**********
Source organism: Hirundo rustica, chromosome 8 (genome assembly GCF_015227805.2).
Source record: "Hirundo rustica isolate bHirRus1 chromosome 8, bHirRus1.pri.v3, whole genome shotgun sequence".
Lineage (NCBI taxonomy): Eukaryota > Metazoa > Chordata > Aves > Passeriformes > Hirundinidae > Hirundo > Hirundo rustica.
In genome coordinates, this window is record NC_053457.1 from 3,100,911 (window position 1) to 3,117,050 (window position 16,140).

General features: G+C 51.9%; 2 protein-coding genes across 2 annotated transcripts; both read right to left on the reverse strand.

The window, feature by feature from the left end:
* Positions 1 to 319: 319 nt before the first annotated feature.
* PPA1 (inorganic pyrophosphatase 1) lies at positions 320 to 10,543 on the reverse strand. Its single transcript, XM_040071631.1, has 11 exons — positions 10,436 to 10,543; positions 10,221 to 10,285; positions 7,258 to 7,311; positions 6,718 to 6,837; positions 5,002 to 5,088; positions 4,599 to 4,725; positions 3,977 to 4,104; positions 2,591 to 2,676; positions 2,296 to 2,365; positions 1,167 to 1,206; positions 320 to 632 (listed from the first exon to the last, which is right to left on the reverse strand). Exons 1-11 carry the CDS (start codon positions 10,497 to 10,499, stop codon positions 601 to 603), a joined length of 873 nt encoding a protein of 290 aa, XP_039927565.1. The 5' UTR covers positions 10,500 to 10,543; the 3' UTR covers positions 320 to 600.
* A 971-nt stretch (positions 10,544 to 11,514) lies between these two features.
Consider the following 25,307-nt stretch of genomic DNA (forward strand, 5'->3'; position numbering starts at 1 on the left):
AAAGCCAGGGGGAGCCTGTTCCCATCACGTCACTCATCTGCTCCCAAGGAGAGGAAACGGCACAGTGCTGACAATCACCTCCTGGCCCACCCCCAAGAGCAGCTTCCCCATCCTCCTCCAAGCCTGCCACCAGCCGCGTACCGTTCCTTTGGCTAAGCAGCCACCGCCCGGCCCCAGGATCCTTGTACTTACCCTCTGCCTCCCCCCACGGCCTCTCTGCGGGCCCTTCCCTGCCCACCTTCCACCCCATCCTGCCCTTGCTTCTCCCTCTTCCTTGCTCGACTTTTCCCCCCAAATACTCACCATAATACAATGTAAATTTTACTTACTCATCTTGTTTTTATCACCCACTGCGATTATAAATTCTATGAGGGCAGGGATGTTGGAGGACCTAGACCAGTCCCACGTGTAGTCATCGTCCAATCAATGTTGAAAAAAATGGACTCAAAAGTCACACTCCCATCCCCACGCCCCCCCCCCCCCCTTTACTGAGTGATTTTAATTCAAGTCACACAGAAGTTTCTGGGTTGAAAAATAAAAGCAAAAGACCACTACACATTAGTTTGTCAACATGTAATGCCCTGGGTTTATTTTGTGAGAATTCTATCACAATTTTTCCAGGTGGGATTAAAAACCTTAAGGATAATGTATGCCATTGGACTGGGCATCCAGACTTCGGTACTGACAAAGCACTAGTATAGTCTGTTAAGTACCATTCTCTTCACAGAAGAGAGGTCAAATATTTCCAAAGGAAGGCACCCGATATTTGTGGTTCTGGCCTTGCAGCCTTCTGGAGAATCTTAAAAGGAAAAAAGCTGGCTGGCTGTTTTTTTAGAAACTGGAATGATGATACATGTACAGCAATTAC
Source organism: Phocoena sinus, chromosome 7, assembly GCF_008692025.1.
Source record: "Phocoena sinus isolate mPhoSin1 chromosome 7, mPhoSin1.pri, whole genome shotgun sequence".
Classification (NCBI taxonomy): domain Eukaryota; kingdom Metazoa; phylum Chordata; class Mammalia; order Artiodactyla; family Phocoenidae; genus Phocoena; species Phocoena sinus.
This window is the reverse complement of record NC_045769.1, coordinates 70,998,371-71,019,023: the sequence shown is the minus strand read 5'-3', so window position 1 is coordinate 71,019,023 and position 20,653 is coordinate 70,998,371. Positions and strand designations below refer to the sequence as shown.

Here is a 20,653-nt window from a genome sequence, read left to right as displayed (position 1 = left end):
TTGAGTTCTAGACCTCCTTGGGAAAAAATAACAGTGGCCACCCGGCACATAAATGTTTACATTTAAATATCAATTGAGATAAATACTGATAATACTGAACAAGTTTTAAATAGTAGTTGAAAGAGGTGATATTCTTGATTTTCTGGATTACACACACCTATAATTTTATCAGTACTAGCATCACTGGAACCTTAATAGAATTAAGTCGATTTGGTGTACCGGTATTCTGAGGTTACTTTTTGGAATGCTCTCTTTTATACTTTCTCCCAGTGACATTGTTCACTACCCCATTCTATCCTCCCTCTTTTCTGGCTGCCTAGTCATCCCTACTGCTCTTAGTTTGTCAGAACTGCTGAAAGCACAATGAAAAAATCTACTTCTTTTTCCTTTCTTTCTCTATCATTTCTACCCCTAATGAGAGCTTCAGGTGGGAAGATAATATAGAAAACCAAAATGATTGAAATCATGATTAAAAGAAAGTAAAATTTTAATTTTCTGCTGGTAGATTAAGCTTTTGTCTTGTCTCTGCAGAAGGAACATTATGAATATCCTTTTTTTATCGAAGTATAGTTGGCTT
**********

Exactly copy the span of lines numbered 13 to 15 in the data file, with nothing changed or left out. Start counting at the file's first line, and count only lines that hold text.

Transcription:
Source record: "Phocoena sinus isolate mPhoSin1 chromosome 7, mPhoSin1.pri, whole genome shotgun sequence".
Classification (NCBI taxonomy): domain Eukaryota; kingdom Metazoa; phylum Chordata; class Mammalia; order Artiodactyla; family Phocoenidae; genus Phocoena; species Phocoena sinus.
This window is the reverse complement of record NC_045769.1, coordinates 70,998,371-71,019,023: the sequence shown is the minus strand read 5'-3', so window position 1 is coordinate 71,019,023 and position 20,653 is coordinate 70,998,371. Positions and strand designations below refer to the sequence as shown.